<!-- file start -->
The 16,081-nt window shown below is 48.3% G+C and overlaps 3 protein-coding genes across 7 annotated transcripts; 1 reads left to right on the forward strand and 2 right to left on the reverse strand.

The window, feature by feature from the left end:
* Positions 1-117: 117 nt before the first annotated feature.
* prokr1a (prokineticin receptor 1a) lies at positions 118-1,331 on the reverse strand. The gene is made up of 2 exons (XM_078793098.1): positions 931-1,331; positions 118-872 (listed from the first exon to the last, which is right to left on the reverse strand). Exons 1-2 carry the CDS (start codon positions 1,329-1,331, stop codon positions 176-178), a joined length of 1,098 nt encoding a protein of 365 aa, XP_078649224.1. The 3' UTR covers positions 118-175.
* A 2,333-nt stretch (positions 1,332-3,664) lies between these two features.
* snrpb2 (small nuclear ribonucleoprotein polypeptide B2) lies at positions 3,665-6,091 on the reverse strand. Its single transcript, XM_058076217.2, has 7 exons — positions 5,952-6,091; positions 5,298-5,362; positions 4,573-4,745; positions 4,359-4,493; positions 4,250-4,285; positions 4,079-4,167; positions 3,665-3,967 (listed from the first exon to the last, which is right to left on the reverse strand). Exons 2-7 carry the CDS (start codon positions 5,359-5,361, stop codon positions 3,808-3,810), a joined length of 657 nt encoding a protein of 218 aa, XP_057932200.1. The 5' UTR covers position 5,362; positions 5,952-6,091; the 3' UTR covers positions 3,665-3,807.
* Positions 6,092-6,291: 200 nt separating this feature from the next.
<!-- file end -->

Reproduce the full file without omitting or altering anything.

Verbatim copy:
The 16,081-nt window shown below is 48.3% G+C and overlaps 3 protein-coding genes across 7 annotated transcripts; 1 reads left to right on the forward strand and 2 right to left on the reverse strand.

The window, feature by feature from the left end:
* Positions 1-117: 117 nt before the first annotated feature.
* prokr1a (prokineticin receptor 1a) lies at positions 118-1,331 on the reverse strand. The gene is made up of 2 exons (XM_078793098.1): positions 931-1,331; positions 118-872 (listed from the first exon to the last, which is right to left on the reverse strand). Exons 1-2 carry the CDS (start codon positions 1,329-1,331, stop codon positions 176-178), a joined length of 1,098 nt encoding a protein of 365 aa, XP_078649224.1. The 3' UTR covers positions 118-175.
* A 2,333-nt stretch (positions 1,332-3,664) lies between these two features.
* snrpb2 (small nuclear ribonucleoprotein polypeptide B2) lies at positions 3,665-6,091 on the reverse strand. Its single transcript, XM_058076217.2, has 7 exons — positions 5,952-6,091; positions 5,298-5,362; positions 4,573-4,745; positions 4,359-4,493; positions 4,250-4,285; positions 4,079-4,167; positions 3,665-3,967 (listed from the first exon to the last, which is right to left on the reverse strand). Exons 2-7 carry the CDS (start codon positions 5,359-5,361, stop codon positions 3,808-3,810), a joined length of 657 nt encoding a protein of 218 aa, XP_057932200.1. The 5' UTR covers position 5,362; positions 5,952-6,091; the 3' UTR covers positions 3,665-3,807.
* Positions 6,092-6,291: 200 nt separating this feature from the next.